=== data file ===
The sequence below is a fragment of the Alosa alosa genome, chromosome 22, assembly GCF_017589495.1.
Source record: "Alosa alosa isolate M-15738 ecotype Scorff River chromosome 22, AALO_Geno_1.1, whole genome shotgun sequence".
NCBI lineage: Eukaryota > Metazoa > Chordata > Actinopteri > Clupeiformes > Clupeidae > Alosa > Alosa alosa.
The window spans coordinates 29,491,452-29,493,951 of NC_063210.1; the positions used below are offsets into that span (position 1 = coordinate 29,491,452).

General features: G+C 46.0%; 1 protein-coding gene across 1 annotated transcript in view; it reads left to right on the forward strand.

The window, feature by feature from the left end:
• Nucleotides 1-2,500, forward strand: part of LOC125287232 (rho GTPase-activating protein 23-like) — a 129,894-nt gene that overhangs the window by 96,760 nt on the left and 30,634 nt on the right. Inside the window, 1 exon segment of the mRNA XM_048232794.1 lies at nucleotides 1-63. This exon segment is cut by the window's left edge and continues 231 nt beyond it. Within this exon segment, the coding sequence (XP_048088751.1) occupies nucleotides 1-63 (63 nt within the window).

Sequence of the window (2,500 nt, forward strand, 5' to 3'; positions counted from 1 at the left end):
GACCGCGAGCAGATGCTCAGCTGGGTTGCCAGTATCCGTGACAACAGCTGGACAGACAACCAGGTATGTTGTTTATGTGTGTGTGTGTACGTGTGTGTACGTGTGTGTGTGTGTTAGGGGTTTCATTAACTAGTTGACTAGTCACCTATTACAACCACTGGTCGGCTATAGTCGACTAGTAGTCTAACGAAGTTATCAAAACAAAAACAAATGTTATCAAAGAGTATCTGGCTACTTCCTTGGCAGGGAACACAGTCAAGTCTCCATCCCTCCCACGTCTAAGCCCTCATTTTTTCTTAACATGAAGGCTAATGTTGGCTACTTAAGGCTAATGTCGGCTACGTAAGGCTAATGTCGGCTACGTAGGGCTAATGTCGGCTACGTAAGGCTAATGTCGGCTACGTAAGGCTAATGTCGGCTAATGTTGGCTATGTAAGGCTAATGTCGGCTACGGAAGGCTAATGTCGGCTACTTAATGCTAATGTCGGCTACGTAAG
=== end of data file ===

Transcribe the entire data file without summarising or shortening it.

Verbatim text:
The sequence below is a fragment of the Alosa alosa genome, chromosome 22, assembly GCF_017589495.1.
Source record: "Alosa alosa isolate M-15738 ecotype Scorff River chromosome 22, AALO_Geno_1.1, whole genome shotgun sequence".
NCBI lineage: Eukaryota > Metazoa > Chordata > Actinopteri > Clupeiformes > Clupeidae > Alosa > Alosa alosa.
The window spans coordinates 29,491,452-29,493,951 of NC_063210.1; the positions used below are offsets into that span (position 1 = coordinate 29,491,452).

General features: G+C 46.0%; 1 protein-coding gene across 1 annotated transcript in view; it reads left to right on the forward strand.

The window, feature by feature from the left end:
• Nucleotides 1-2,500, forward strand: part of LOC125287232 (rho GTPase-activating protein 23-like) — a 129,894-nt gene that overhangs the window by 96,760 nt on the left and 30,634 nt on the right. Inside the window, 1 exon segment of the mRNA XM_048232794.1 lies at nucleotides 1-63. This exon segment is cut by the window's left edge and continues 231 nt beyond it. Within this exon segment, the coding sequence (XP_048088751.1) occupies nucleotides 1-63 (63 nt within the window).

Sequence of the window (2,500 nt, forward strand, 5' to 3'; positions counted from 1 at the left end):
GACCGCGAGCAGATGCTCAGCTGGGTTGCCAGTATCCGTGACAACAGCTGGACAGACAACCAGGTATGTTGTTTATGTGTGTGTGTGTACGTGTGTGTACGTGTGTGTGTGTGTTAGGGGTTTCATTAACTAGTTGACTAGTCACCTATTACAACCACTGGTCGGCTATAGTCGACTAGTAGTCTAACGAAGTTATCAAAACAAAAACAAATGTTATCAAAGAGTATCTGGCTACTTCCTTGGCAGGGAACACAGTCAAGTCTCCATCCCTCCCACGTCTAAGCCCTCATTTTTTCTTAACATGAAGGCTAATGTTGGCTACTTAAGGCTAATGTCGGCTACGTAAGGCTAATGTCGGCTACGTAGGGCTAATGTCGGCTACGTAAGGCTAATGTCGGCTACGTAAGGCTAATGTCGGCTAATGTTGGCTATGTAAGGCTAATGTCGGCTACGGAAGGCTAATGTCGGCTACTTAATGCTAATGTCGGCTACGTAAG